Once a bastion of fun in the sun, theme parks packed with people suddenly seemed scary during the pandemic—and visitors largely steered clear. Universal Studios was no exception, reporting revenue at its parks had plummeted nearly 70 percent in 2020, a drop of more than US$4 billion. But the company rallied—navigating major delays (and some serious doubt) to deliver the first Super Nintendo World in Osaka, Japan. Slated to open in line with the original date of the 2020 Olympic Games in Tokyo last July, the JPY60 billion attraction finally opened its gates on 18 March.
First announced back in 2015, the project marks a next-level collaboration between Universal Parks and Studios and Japanese gaming giant Nintendo. Guests entering through the signature green warp pipe entrance are greeted by beloved characters like Mario, Luigi, Bowser, Princess Peach and Yoshi. But that’s just the beginning. Part of the existing Universal Studios Japan park, the new immersive space is filled with interactive high-tech surprises—a strategy to attract visitors and test out new gamified practices that can be replicated at other locations.
“The teams at Universal and Nintendo worked closely together to build something that’s never been seen before, by combining our extensive industry knowledge and utilizing cutting-edge technology,” said Shigeru Miyamoto, the creator of Mario.
The space is built around the concept of asobi—which translates to “have fun” or “to play” in Japanese. Underlying all that fun is a sophisticated technological infrastructure centered around a “power-up band” that syncs with smartphones (and, in a smooth cross-platform move, also acts as an amiibo character on Nintendo Switch for users back at home). Visitors can use the wearable to track their progress on leader boards as they rack up points and collect virtual coins for performing tasks bound to appeal to Nintendo fans, like punching question-mark blocks around the park. The team also built in several secret touch points where visitors can unlock special park features, like a light-up silhouette of a character on a nearby wall.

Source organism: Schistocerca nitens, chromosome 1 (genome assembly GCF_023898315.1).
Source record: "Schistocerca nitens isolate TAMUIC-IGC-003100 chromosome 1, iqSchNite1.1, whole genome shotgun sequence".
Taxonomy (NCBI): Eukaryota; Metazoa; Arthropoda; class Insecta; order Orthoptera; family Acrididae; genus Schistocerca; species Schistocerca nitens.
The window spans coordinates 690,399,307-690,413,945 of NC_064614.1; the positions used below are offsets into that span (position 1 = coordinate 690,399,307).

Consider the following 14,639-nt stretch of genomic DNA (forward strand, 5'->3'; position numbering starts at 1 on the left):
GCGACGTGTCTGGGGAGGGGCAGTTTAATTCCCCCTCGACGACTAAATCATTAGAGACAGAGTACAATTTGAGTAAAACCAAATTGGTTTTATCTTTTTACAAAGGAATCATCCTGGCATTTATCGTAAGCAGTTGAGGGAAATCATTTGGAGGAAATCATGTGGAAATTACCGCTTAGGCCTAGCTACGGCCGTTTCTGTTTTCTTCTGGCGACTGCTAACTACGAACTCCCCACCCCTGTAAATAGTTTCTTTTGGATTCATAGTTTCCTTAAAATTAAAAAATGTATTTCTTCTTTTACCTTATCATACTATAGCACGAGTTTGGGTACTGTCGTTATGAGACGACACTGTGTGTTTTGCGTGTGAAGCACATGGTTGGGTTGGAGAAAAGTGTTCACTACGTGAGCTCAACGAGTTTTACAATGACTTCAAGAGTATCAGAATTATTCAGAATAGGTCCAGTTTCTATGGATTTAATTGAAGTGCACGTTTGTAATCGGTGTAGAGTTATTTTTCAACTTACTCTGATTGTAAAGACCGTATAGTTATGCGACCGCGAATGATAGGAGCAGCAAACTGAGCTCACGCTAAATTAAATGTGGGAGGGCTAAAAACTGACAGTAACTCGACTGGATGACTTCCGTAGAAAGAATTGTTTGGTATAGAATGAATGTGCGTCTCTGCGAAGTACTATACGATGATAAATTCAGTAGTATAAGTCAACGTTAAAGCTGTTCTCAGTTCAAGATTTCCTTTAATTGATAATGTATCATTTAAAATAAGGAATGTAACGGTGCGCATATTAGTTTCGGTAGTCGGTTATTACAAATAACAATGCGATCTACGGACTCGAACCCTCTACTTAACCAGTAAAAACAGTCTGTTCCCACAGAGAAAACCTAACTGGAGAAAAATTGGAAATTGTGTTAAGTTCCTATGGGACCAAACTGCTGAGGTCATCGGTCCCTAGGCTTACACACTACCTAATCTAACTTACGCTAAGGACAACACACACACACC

The rides are just as futuristic. The Mario Kart ride is set on a race track, with developers using augmented reality to create a real-life version of the videogame that lets visitors throw shells and take out opponents. While all the action takes place virtually, the team added some IRL effects like wind and the movement of the karts themselves. And well-aware that users might be spending some time in the queue, designers provided a nice little distraction with a recreation of Bowser’s lair. The area also includes Kinopio Café, full of Super Mario-themed delicacies served up on themed dishware, and designers also incorporated some character interactions here as well, with Bowser occasionally causing some kitchen chaos.
But all the buzz and tech-infused amenities couldn’t completely safeguard Super Nintendo World. Just as the park started scoring big with patrons and the gaming community at large, COVID dealt the project team another blow: In April, Universal Studios Japan announced the temporary closure of the park.
It wasn’t game over, though. The team used the time to tighten the park’s safety regulations and plan for the next normal, which meant restricting hours. Upon reopening in June, the team ensured guests had ample personal space by restricting capacity maximums and installing divisions at indoor restaurants, encouraging visitors to exit the theme park at staggered times to avoid congestion, and working to maintain short wait times for popular attractions (which users can check in real time using the park’s app).
The Osaka attraction marks the first of four Super Nintendo World projects and will be joined by two in the U.S. and one in Singapore.